Volume 80, Number 42 | March 17 - 23, 2011
West and East Village, Chelsea, Soho, Noho, Little Italy, Chinatown and Lower East Side, Since 1933

Letters to the Editor

Playground devil’s bargain

To The Editor:
Re “N.Y.U. gives a preview of its superblocks open-space plan” (news article, March 10):

I sold my soul and son to N.Y.U. for $15.

That was the price of the coveted key to the gated playground that everyone calls “Key Park.” The N.Y.U.-controlled playground is located in Washington Square Village, on the north superblock, where N.Y.U. wants to build the two “boomerang buildings.”

It has been three-plus years since N.Y.U. last bestowed a key on anyone in the community. The official line was that N.Y.U. was reviewing “the usage of the park and its capacity.” Uh…sure.

Then, a few weeks ago, more than 100 families on the years-long wait list were granted access to the park. The timing was uncanny, given the anticipated application of N.Y.U. to build on the superblocks.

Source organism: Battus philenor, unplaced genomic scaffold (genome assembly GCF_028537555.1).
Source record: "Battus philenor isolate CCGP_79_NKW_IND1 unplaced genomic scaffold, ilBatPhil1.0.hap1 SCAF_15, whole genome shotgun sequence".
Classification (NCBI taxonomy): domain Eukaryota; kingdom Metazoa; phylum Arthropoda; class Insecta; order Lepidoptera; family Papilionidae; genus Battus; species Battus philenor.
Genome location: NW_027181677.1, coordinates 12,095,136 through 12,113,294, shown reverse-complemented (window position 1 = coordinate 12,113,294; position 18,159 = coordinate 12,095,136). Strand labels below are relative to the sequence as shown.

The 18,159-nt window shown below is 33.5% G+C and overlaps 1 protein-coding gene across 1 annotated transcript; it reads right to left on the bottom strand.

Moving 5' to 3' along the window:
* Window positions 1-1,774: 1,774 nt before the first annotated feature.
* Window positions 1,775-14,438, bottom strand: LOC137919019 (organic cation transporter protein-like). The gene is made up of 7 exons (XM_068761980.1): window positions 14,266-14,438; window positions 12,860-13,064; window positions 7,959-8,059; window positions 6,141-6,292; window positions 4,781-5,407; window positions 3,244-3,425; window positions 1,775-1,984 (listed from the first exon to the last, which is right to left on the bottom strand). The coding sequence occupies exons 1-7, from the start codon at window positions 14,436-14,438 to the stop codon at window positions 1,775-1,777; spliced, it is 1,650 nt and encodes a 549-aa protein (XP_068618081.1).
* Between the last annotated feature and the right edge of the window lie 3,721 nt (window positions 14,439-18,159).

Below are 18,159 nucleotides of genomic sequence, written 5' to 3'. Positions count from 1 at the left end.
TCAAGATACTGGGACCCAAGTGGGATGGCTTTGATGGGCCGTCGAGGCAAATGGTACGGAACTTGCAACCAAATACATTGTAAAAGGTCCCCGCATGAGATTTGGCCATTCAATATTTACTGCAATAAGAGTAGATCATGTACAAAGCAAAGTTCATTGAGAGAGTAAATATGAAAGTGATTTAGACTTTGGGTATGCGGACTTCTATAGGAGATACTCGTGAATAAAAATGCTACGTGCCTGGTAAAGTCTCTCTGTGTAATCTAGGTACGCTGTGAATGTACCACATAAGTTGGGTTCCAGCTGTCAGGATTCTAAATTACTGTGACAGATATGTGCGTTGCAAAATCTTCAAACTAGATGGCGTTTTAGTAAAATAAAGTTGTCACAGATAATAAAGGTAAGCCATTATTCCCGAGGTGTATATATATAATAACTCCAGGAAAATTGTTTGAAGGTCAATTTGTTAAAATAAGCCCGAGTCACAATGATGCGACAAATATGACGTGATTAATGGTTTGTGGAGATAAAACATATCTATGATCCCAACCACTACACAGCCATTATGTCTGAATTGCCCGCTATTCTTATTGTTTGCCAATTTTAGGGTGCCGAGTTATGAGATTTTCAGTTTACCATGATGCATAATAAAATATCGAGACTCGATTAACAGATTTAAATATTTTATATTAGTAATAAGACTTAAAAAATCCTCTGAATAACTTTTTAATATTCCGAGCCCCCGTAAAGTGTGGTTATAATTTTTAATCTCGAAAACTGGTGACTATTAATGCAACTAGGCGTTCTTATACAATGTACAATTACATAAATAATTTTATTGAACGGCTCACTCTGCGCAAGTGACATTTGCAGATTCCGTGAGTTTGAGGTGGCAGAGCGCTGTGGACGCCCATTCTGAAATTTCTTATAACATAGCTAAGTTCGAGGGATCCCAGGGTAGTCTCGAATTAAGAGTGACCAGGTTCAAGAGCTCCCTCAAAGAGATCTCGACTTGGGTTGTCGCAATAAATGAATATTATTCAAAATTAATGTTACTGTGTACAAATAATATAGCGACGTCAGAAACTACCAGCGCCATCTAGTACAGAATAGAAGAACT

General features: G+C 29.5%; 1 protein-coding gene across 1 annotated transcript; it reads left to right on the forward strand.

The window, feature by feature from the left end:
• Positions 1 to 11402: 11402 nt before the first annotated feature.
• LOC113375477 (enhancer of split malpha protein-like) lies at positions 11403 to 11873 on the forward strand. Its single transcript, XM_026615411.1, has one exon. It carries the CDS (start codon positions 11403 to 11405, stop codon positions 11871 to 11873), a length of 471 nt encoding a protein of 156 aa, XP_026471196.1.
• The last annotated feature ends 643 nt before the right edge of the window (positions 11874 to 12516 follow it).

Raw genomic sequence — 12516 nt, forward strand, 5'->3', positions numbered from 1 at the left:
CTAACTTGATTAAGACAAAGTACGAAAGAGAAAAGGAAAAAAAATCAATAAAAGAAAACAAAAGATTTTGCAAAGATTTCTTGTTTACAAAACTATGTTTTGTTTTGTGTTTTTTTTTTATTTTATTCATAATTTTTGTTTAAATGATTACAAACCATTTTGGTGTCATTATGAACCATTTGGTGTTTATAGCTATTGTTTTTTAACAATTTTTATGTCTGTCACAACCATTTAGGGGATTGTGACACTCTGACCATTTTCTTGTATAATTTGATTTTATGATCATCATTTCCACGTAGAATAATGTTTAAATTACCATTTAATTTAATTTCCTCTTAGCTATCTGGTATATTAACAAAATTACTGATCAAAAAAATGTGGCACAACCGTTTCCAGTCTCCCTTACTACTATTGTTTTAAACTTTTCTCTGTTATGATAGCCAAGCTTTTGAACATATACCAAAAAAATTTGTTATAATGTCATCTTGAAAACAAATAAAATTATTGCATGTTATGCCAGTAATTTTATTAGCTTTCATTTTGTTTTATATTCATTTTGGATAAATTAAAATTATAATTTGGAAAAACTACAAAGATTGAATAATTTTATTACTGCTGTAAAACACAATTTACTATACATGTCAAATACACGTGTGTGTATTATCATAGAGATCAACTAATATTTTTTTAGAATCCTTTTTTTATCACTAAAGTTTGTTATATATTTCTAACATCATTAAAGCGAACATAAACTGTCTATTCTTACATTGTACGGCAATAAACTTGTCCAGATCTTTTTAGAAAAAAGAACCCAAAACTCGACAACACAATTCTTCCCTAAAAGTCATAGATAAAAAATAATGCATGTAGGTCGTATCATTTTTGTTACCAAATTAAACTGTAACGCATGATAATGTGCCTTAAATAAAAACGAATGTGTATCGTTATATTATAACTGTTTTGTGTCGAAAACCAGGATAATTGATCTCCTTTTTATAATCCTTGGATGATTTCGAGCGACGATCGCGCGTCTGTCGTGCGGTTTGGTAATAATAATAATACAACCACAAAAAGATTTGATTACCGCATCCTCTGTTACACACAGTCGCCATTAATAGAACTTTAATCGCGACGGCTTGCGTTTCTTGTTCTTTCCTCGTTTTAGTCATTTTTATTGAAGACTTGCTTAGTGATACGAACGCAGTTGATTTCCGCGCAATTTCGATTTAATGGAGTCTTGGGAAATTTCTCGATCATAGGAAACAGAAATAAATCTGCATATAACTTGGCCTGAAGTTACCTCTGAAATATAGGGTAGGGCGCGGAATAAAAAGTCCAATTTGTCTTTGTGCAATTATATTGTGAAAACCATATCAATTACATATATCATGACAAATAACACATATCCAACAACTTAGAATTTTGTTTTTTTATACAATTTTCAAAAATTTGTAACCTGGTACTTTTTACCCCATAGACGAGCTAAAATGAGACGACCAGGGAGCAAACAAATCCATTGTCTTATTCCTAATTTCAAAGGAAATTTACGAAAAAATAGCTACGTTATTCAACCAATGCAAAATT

I was elated for my almost 3-year-old son. I immediately signed up for a key.

But my soul will burn in hell. I expect that N.Y.U.’s building application will tout the scores of families served by the park. I have a funny feeling N.Y.U. may forget to mention its poor stewardship and that many of us were excluded until it was opportune for N.Y.U. to use us.

Please forgive me for the sin I have committed in the name of my son.
Chris Lopata
Lopata is a resident, 200 Mercer St. Apartment Corporation

An environmental disaster

To The Editor:
Re “N.Y.U. gives a preview of its superblocks open-space plan” (news article, March 10):

Not very intellectually stimulating plans being presented by N.Y.U. Wherever they go they seem to not only uproot longstanding community facilities (and their members) but to have really no concern for the environment in the Village. As anyone knows who’s ever watched the sun during the day, the new 17-story building replacing Coles would be blocking sun from the east in the morning and then cast long shadows from the west onto Mercer St. Aside from factors such as radioactivity [sic] from N.Y.U. faculty and student cell phones, there would be a diminishment of Vitamin D from the sun’s rays. Not very intelligent from an educational community!
Sylvia Rackow
Rackow is a member, Neighborhood Preservation Committee, 505 LaGuardia Place

Chin’s Soho cred is eroding

To The Editor:
Re “Soho residents wrangle over BID, artist-in-residence” (news article, March 10):